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Takeda to present positive primary analysis from phase 2 OPTIC trial of Iclusig to treat chronic-phase chronic myeloid leukemia at ASCO meeting

wtadmin July 28, 2021 0 Comments

Takeda Pharmaceutical Company announced that primary analysis data from the phase 2 OPTIC (optimizing ponatinib treatment in CML) trial will be presented during an oral session at the virtual 57th American Society of Clinical Oncology (ASCO) Annual Meeting, and as an oral session at the virtual 26th European Hematology Association (EHA) Annual Meeting.
The OPTIC trial is a randomized, open-label study prospectively evaluating response-based dosing regimens of Iclusig (ponatinib) over a range of three starting doses (45-, 30-, or 15-mg) with the aim of optimizing its efficacy and safety in patients with chronic-phase chronic myeloid leukemia (CP-CML) who are resistant or intolerant to prior tyrosine kinase inhibitor (TKI) therapy.

The OPTIC trial, which evaluated treatment in patients with resistant disease, with and without mutations, met its primary endpoint. The study demonstrates that the optimal benefit-risk profile for Iclusig in patients with CP-CML is achieved with a daily starting dose of 45-mg and, upon achieving =1% BCR-ABL1IS, dose reduction to 15-mg. The results also suggest a clinically manageable safety and arterial occlusive event (AOE) profile for Iclusig.

“The primary analysis of the OPTIC data reinforce that Iclusig is very valuable in the management of patients with resistant and intolerant chronic-phase CML. Iclusig should be considered following failure of two or more TKIs. This approach minimizes the need to use back-to-back second-generation TKIs, which is usually associated with low probability of response and poor outcomes,” said Jorge Cortes, MD, Georgia Cancer Center at Augusta University, and an OPTIC trial principal investigator. “These findings further demonstrate that the optimal Iclusig benefit-risk profile can be achieved with a response-based dosing regimen, providing efficacy while reducing risk for arterial occlusive events.”

“There is a misconception that chronic-phase CML is a ‘good cancer’ due to the fact it can be well controlled, but for patients with resistant and intolerant disease, continued investigation and treatment options are critical. The primary analysis of OPTIC solidifies our understanding of how ICLUSIG can address gaps in care for these patients,” said Christopher Arendt, Ph.D., Head, Oncology Therapeutic Area Unit, Takeda. “The OPTIC data, along with the recently updated US FDA indication, demonstrate the benefit Iclusig can offer as a third-generation TKI.”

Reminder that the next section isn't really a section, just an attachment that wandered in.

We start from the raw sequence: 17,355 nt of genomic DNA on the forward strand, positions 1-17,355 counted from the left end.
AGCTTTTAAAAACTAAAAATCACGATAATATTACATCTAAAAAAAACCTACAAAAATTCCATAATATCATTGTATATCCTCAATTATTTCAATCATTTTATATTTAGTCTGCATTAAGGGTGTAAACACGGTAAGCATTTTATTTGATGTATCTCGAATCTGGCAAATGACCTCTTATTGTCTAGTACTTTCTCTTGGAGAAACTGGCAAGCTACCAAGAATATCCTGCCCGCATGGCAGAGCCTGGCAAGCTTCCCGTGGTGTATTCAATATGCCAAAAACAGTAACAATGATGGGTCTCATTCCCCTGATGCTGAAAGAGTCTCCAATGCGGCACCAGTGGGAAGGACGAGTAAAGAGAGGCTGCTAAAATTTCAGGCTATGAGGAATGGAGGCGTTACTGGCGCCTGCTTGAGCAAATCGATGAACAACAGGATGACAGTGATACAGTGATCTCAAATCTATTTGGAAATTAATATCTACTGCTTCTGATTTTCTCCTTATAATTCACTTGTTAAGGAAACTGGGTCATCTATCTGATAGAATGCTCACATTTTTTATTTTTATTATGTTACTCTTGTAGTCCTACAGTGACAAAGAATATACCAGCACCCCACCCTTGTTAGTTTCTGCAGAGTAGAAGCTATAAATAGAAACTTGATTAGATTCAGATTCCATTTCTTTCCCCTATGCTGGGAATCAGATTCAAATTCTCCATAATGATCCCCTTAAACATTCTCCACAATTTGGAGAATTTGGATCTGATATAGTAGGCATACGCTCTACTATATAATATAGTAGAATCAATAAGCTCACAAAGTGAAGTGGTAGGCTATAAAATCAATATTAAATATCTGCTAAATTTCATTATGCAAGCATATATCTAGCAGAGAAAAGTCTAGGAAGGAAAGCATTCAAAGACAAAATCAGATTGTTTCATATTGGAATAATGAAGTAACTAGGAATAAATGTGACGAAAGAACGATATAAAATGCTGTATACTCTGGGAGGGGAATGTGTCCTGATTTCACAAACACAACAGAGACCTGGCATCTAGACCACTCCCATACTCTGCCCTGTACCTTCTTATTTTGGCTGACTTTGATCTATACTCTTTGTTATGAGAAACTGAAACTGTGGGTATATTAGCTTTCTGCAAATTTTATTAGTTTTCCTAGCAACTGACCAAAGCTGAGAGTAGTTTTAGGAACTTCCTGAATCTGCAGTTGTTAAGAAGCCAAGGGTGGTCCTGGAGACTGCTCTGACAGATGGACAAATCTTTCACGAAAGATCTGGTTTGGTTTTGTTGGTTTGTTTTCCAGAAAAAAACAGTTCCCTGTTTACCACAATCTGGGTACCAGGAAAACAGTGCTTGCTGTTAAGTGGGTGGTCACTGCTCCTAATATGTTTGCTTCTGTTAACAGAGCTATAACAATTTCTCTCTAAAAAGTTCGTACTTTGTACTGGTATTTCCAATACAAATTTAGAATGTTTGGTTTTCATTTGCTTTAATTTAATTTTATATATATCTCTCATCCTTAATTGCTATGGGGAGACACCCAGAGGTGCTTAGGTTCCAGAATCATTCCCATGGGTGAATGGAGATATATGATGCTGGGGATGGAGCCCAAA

OPTIC (optimizing ponatinib treatment in CML) is an ongoing randomized, dose-ranging trial designed to evaluate three starting doses of Iclusig (45-, 30-, and 15-mg) in patients with resistant chronic-phase chronic myeloid leukemia (CP-CML) or who had documented history of presence of T315I mutation after receiving any number of prior TKIs. Dose reduction at response occurred per study protocol. The trial is expected to inform the optimal use of Iclusig (ponatinib) in these patients. 282 patients were enrolled at clinical sites around the world, with 94 patients receiving the 45-mg starting dose. The primary endpoint of the trial is achieving =1% BCR-ABL1IS at 12 months.

CML – a rare malignancy – is one of four main types of leukemia; it is a result of a genetic mutation that takes place in early, immature versions of myeloid cells, which form red blood cells, platelets and most types of white blood cells. Subsequently, an abnormal gene called BCR-ABL1 forms, turning the damaged cell into a CML cell. CML typically progresses slowly, but it can change into a fast-growing acute leukemia that is hard to treat.

Iclusig is a kinase inhibitor targeting BCR-ABL1, an abnormal tyrosine kinase that is expressed in CML and Ph+ ALL. Iclusig is a targeted cancer medicine developed using a computational and structure-based drug-design platform, specifically designed to inhibit the activity of BCR-ABL1 and its mutations.


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